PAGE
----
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Nurture the adviser-paraplanner relationship
by Damian Davies on Feb 11, 2013 at 14:17
Your paraplanner is an extension of yourself, so you need to be comfortable working in a collegiate fashion towards the same objective: delivering your service proposition effectively to your clients.
For each particular case, agree first which tasks you expect the paraplanner to undertake. These can include: client reports and reviews, cashflow forecasts, transactional reports and recommendations, suitability reports, due diligence on companies, discussion documents and marketing material.
In the past compliance departments and consultants have acted a bit like CSI: Crime Scene Investigation detectives: critically assessing a case after it has been delivered to the client.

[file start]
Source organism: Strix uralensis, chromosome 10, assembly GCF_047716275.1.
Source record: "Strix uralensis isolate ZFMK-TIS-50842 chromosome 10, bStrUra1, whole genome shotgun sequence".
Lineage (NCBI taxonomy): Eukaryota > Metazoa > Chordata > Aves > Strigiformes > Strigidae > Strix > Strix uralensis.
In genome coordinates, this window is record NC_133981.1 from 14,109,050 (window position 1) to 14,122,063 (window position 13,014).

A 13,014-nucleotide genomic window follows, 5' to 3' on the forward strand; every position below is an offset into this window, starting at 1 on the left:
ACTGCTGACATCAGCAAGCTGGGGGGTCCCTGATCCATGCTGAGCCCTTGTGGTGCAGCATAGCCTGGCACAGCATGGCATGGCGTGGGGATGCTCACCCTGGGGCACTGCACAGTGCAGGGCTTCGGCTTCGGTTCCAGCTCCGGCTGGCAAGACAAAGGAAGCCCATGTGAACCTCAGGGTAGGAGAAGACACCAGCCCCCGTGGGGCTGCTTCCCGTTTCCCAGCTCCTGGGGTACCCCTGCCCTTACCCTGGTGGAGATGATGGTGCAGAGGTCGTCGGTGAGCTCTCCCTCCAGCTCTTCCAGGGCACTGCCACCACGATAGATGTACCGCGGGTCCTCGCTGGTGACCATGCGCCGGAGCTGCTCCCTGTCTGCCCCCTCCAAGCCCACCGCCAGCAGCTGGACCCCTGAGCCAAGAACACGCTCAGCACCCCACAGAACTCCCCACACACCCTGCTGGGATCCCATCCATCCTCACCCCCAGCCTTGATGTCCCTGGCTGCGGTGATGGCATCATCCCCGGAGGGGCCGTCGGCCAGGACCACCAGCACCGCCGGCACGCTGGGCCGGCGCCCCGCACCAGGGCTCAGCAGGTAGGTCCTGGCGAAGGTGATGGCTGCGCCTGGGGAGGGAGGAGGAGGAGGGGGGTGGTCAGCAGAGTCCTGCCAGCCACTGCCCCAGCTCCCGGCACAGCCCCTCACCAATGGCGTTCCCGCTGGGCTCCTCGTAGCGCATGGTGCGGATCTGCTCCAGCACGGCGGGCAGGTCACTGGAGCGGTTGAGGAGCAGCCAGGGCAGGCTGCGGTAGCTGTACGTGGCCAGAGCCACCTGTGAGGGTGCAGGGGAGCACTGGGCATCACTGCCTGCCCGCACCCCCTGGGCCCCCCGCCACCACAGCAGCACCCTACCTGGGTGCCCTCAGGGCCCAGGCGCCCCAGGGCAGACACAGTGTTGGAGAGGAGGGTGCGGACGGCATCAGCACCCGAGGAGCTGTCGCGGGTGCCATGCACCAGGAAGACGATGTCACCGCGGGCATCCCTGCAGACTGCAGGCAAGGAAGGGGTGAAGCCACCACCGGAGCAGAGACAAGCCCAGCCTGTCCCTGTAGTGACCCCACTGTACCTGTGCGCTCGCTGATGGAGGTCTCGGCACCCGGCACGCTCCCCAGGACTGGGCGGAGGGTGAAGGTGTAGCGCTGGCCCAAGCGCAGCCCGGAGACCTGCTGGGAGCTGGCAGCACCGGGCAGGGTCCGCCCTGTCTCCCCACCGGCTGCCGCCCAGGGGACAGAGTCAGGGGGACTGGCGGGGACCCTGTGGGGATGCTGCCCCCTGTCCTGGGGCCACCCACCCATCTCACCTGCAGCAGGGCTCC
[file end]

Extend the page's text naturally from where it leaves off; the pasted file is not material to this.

In the new world, advisory firms have service and centralised investment propositions, so it is easy to decide which segment clients fit into and what the main advice profile will be.
You and your paraplanner can pre-approve the underlying arrangements to a personalised plan, so your compliance support is involved before any problems arise, saving time, money and hassle.
There will generally be three levels of responsibility involved in the advisory process: adviser, paraplanner and administrator. It is necessary to provide a clear definition of everyone’s roles.
It is essential to establish lines of communication between these three roles. Weekly meetings are fine, but you also need to have a system anyone can access at any given time, such as your back-office system or an online spreadsheet.
The adviser-paraplanner relationship should be based on trust. Make sure the paraplanner is a good fit with the firm, but also ensure they know you appreciate the work they do.Damian Davies is director at The Timebank
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